Enlarge the frame

India needs to be more liberal and internationalist, and worry less about what the US president thinks of it

Written by Pratap Bhanu Mehta | Updated: June 23, 2017 5:41 am
donald trump, narendra modi, india us relations, modi in us, trump presidency, hindutva It is not entirely a coincidence that as Trump has given short shrift to liberal values, the sense has grown in this regime that more assertive Hindutva will not have any reputational costs for India. (File Photo)

There has been no shortage of advice given to Narendra Modi about how he should approach Donald Trump. There is a touch of presumption in such advice, particularly because it is difficult to predict how the mercurial Trump will approach India. But the general tenor of the advice has been that India should be modest and transactional. It should avoid raising global issues that will annoy Trump and are incompatible with his worldview. Instead, we should be looking for modest deals under the radar, quietly advance some defence and business interests, and leave it at that. There might be a touch of helpful prudence in this advice. But there is also the suspicion that much of this advice comes from sections that have internalised a single-minded yardstick of Indian success in international relations: How does India do with an American President?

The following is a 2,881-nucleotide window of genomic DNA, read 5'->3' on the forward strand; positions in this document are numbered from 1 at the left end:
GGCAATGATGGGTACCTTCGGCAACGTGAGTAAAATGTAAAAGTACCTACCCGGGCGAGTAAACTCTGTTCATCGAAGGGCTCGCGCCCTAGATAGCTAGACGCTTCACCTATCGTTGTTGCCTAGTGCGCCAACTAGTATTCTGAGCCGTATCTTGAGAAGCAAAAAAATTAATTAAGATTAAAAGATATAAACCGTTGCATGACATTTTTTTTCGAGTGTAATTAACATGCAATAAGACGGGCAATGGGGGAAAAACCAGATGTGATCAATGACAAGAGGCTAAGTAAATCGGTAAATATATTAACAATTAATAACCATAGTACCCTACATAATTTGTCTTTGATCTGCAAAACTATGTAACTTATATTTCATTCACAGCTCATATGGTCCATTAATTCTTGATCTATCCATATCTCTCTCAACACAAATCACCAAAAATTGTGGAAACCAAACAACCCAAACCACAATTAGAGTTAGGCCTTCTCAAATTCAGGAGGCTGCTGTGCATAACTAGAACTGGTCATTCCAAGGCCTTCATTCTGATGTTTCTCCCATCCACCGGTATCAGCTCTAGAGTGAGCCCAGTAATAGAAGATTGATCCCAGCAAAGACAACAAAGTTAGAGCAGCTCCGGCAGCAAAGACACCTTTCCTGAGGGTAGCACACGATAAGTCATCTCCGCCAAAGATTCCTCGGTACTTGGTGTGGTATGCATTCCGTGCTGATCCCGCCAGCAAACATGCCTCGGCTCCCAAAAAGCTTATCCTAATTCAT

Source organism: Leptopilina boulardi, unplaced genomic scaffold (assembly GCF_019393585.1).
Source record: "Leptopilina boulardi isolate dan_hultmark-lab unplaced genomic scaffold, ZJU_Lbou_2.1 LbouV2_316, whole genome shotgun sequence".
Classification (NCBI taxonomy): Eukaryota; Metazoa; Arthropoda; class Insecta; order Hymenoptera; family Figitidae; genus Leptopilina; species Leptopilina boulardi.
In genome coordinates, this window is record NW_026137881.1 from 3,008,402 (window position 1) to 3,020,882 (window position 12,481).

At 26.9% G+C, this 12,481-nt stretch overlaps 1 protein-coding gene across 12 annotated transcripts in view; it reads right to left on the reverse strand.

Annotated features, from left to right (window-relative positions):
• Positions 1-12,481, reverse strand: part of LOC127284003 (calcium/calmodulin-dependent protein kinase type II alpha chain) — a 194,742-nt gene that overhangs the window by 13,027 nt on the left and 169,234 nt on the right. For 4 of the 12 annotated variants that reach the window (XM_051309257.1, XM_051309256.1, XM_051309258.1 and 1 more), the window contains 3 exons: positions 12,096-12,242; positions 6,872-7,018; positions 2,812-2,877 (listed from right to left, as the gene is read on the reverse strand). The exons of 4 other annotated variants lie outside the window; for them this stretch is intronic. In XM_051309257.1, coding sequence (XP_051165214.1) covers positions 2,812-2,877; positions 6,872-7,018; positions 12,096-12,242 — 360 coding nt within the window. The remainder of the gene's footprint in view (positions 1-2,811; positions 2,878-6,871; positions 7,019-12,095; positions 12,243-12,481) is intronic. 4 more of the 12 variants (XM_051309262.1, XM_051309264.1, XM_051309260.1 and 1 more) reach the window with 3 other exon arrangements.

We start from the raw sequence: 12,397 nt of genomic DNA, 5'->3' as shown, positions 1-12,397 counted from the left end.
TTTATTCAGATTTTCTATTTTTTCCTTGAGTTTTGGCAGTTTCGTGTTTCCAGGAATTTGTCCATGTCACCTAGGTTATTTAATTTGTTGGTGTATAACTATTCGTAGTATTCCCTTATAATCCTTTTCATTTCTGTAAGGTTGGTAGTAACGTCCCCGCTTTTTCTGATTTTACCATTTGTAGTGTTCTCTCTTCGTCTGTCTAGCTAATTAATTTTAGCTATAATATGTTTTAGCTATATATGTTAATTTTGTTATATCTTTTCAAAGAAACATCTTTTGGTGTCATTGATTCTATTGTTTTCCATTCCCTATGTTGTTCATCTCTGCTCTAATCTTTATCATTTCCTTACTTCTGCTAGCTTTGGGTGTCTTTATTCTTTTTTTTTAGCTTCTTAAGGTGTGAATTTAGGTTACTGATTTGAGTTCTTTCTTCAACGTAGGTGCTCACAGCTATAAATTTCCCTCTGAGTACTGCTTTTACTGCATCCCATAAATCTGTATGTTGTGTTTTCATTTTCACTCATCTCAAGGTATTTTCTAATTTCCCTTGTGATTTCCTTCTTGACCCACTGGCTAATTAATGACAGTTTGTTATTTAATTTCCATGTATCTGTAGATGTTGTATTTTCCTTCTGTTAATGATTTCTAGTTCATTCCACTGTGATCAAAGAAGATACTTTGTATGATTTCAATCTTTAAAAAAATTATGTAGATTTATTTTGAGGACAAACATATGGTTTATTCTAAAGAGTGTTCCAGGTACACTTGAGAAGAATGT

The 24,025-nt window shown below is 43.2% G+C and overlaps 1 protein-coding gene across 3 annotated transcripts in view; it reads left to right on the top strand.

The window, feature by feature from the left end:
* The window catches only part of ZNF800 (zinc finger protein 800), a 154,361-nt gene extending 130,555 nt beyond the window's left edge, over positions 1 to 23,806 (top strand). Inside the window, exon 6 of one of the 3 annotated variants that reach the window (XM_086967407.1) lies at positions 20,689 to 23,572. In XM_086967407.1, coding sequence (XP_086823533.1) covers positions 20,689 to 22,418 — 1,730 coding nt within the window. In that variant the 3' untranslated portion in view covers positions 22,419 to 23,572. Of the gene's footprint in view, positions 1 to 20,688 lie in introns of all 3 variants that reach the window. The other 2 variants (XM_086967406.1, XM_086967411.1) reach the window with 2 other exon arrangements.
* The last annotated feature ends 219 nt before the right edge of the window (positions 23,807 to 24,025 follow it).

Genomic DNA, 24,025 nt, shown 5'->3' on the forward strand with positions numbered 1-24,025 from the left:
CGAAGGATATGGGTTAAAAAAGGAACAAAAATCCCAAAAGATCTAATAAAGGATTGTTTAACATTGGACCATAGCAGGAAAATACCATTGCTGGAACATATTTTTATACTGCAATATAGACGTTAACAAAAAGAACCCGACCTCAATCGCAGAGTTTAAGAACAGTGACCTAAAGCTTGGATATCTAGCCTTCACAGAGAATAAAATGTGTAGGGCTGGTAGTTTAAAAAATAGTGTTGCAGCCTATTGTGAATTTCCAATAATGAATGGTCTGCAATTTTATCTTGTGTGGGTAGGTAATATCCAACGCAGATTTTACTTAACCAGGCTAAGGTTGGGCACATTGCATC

The Trump presidency should be a wake-up call on two things. India cannot give up its strategic autonomy. No one denies the importance of a deep and broad relationship with the United States. But the idea that tailoring our expectations to ingratiate ourselves to the US will solve most of our pressing strategic challenges is a pipe dream. While it is important to stress bilateral issues, the fact of the matter is that India will not be served well if the world generally becomes a more precarious place. Modi has unprecedented popular legitimacy and prides himself on his candour. It would be a shame if he did not at least communicate, without being confrontational, what should be India’s grave concerns about the emerging world order. Statesman have to be realistic. Mere sermonising will not do. But any statesman who loses the larger plot of history for small transactional gains will not do his country a service.